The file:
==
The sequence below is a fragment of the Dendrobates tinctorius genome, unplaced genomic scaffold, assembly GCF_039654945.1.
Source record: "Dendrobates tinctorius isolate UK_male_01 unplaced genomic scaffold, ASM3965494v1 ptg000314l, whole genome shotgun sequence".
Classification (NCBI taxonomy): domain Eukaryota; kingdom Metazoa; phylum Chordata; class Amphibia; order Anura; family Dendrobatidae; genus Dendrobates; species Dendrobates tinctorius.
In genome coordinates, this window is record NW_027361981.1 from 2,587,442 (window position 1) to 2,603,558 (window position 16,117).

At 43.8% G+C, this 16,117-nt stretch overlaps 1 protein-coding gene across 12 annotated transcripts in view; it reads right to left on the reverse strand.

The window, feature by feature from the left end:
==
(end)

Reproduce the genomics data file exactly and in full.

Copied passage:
The sequence below is a fragment of the Dendrobates tinctorius genome, unplaced genomic scaffold, assembly GCF_039654945.1.
Source record: "Dendrobates tinctorius isolate UK_male_01 unplaced genomic scaffold, ASM3965494v1 ptg000314l, whole genome shotgun sequence".
Classification (NCBI taxonomy): domain Eukaryota; kingdom Metazoa; phylum Chordata; class Amphibia; order Anura; family Dendrobatidae; genus Dendrobates; species Dendrobates tinctorius.
In genome coordinates, this window is record NW_027361981.1 from 2,587,442 (window position 1) to 2,603,558 (window position 16,117).

At 43.8% G+C, this 16,117-nt stretch overlaps 1 protein-coding gene across 12 annotated transcripts in view; it reads right to left on the reverse strand.

The window, feature by feature from the left end: